“Get out!” my father shouted. This time he meant permanently.

My eviction from home at age 19 was inevitable. My hard rock music and pot had caused constant conflict with my parents, and I had no job, no plans for college, no direction in life.

I had tried college right after high school but dropped out, unmotivated. Now I went to work in a local shoe factory. It was enough to sustain me in an apartment with some friends and to continue my lifestyle of getting high and seeking thrills.

Eventually, a feeling of emptiness began to gnaw at me. I longed for something deeper in life. I experimented with Eastern mysticism, trying to find something meaningful, but the emptiness gradually turned to despair.

I found myself thinking back to happier days, growing up in Panama, where my dad was stationed with the Army. I took off, hitchhiking from Virginia.

Some of the people I met amazed me with their kindness. In Mexico, José not only gave me a ride, but took me home to his family for a meal and lodging. Others showed the darker side of humanity. In Colon, Panama, a young man struck up a conversation and then tried to rob me.

The contrast between good and evil made me more aware of my own inner struggle. I wanted to do good, but felt completely powerless. I saw many disillusioned youth who, like me, were on the move, searching for life’s meaning or just running away from themselves.

The trip did settle me enough so that I decided to return to college and do something productive with my life. But I still couldn’t give up drugs – not even when my younger brother died of an overdose.

I enrolled at Virginia Commonwealth University and moved into an apartment with an old high school friend and two of his classmates. David had sold me my first bag of marijuana many years ago, but had since become a Christian.

Not only had David given up drugs and alcohol, I could tell he had an inner peace that I didn’t. We frequently discussed spiritual issues.

One day at lunch David asked, “John, where do you stand spiritually? Are you still sitting on the fence, or do you have any feelings one way or another toward Christianity?”

In our discussions, David always insisted that man is separated from God by sin, but that God has provided a means for a restored relationship through the death of His Son, Jesus Christ. “For all have sinned and fall short of the glory of God, and are justified freely by His grace through the redemption that came by Christ Jesus” (Rom. 3:23-24).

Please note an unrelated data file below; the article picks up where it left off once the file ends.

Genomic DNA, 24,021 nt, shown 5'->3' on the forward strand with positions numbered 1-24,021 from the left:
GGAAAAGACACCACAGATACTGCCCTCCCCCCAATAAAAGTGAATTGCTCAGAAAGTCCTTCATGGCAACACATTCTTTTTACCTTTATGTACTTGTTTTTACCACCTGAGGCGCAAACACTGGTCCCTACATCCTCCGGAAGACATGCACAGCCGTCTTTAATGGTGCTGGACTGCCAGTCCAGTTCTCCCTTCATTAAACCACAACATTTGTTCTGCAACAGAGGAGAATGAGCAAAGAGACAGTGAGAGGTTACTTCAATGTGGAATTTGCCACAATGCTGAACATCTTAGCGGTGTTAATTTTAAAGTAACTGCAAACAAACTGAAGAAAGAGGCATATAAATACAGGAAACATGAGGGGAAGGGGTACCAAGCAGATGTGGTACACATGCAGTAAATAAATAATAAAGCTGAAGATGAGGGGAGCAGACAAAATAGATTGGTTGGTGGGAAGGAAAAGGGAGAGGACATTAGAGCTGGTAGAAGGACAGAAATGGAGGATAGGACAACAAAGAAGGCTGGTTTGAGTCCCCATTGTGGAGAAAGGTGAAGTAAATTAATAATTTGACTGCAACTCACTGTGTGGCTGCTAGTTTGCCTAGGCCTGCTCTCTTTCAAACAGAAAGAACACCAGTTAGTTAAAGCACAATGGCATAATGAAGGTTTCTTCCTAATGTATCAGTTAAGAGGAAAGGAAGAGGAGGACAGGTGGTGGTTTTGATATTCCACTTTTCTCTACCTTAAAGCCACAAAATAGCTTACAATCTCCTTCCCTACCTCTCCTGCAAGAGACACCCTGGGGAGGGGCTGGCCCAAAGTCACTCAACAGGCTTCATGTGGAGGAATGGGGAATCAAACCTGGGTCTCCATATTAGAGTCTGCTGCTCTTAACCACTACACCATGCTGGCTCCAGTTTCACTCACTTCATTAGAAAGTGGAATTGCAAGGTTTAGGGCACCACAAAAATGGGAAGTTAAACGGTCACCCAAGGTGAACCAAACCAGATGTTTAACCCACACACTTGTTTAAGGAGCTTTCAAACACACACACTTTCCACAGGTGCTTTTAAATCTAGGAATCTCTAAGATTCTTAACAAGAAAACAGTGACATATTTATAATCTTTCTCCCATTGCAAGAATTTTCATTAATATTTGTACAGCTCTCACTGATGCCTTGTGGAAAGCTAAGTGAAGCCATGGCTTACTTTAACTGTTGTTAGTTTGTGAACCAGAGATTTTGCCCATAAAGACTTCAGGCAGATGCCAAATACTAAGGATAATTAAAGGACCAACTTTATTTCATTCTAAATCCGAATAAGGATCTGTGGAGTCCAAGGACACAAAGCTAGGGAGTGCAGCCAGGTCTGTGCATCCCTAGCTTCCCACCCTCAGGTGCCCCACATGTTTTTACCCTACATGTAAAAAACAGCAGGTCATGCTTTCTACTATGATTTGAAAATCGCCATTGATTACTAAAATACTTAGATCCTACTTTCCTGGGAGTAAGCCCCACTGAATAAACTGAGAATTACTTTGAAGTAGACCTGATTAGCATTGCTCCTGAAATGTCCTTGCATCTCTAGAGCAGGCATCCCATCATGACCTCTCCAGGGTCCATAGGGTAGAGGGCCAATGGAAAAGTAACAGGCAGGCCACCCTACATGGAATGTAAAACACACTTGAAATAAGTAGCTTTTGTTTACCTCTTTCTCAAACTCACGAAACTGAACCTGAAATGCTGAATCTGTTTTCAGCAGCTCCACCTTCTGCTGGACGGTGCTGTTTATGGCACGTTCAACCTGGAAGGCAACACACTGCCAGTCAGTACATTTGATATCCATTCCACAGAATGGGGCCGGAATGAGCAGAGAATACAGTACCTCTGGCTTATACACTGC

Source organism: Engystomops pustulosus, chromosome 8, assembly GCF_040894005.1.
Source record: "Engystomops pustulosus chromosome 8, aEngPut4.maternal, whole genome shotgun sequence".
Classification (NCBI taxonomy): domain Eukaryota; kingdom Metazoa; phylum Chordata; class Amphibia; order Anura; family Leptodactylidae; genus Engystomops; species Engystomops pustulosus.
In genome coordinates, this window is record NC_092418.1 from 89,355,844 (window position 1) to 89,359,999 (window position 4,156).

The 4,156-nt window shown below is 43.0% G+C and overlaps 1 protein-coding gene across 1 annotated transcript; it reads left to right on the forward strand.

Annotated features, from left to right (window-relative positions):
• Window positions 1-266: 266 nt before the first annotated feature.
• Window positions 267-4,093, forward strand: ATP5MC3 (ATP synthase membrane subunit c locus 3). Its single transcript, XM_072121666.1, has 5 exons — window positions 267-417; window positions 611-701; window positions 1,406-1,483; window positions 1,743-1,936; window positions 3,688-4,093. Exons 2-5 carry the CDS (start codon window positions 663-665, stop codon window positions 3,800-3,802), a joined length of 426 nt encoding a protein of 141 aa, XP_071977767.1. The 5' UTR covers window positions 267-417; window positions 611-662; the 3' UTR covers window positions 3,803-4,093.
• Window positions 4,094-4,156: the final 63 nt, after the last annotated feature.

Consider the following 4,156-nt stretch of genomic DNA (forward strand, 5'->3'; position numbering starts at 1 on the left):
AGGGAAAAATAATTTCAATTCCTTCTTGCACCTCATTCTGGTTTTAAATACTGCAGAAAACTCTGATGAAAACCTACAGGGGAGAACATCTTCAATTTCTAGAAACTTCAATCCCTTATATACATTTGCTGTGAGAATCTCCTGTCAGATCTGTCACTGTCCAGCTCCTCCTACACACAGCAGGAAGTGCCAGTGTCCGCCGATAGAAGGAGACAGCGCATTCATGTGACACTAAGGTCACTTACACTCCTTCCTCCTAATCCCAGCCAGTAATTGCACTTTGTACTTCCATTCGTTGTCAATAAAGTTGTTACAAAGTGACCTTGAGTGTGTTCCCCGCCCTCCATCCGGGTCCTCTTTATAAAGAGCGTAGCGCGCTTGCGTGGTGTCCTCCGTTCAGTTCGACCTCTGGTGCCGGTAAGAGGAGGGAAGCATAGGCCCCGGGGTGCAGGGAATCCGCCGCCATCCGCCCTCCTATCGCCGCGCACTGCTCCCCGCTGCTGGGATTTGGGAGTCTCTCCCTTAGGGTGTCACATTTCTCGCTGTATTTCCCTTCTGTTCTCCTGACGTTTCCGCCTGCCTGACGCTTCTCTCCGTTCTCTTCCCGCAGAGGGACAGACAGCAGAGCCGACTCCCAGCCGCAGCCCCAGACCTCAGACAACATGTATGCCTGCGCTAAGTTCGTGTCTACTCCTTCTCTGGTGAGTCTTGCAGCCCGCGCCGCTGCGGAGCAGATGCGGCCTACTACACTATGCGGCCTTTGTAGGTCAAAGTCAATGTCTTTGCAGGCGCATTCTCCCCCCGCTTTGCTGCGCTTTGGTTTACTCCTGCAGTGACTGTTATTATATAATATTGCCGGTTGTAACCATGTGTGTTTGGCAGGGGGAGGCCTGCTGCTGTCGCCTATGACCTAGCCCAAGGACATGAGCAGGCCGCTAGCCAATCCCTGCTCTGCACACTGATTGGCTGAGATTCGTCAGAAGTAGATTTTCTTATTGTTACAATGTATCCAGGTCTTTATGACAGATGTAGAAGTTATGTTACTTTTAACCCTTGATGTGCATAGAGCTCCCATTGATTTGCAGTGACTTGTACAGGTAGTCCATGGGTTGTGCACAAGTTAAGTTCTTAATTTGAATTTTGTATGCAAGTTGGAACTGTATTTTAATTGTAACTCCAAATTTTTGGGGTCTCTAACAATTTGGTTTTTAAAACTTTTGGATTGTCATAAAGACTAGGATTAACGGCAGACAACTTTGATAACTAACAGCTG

Something stirred in my heart. “Dave,” I blurted, “I think I’m ready to become a Christian.”

“Let’s pray,” David said.

I uttered only a few short words: “Father, forgive me, for I am a sinner. I trust in Your Son, Jesus Christ, as my Savior.”

Because I was now depending on Christ instead of my self-effort, I had full assurance of forgiveness. I knew that He had paid the penalty for the sin of the world – and for my sin. All I had to do was trust in His finished work and by faith accept His offer of forgiveness.

I felt as if a huge burden had been lifted off my shoulders. I hadn’t even realized I was carrying a burden! It was much like backpacking in the mountains. As I walked all day with 60 pounds on my back, my body grew accustomed to the load and I forgot it was there. Only when I removed the pack did I realize how heavy it was.

This new relationship with Christ did not make all my troubles vanish magically, but it did give me a new perspective. Now I wanted to please Him, not myself. And I had the comfort of knowing He was always with me, no matter how hard times became. “In this world you will have trouble,” He said. “But take heart! I have overcome the world” (John 16:33).

After graduating from college, I couldn’t find a job in my field. For a whole year I struggled with discouragement. I wondered, What kind of God would leave me in this predicament?

As I look back at that year, I realize God used it to teach me patience. It also forced me to pray fervently and regularly, a habit I have kept ever since.

Eventually, I did settle into a career in public relations. I also married my high school sweetheart, and we now have a beautiful baby girl, Cristina.

God has removed that sense of meaninglessness that drove me to drugs and mind-numbing music. In exchange, He has given me peace and joy – even in the difficulties of life.

Juan Peniche, MOODY Monthly


To learn more about receiving Christ as your Savior, carefully read these four steps.


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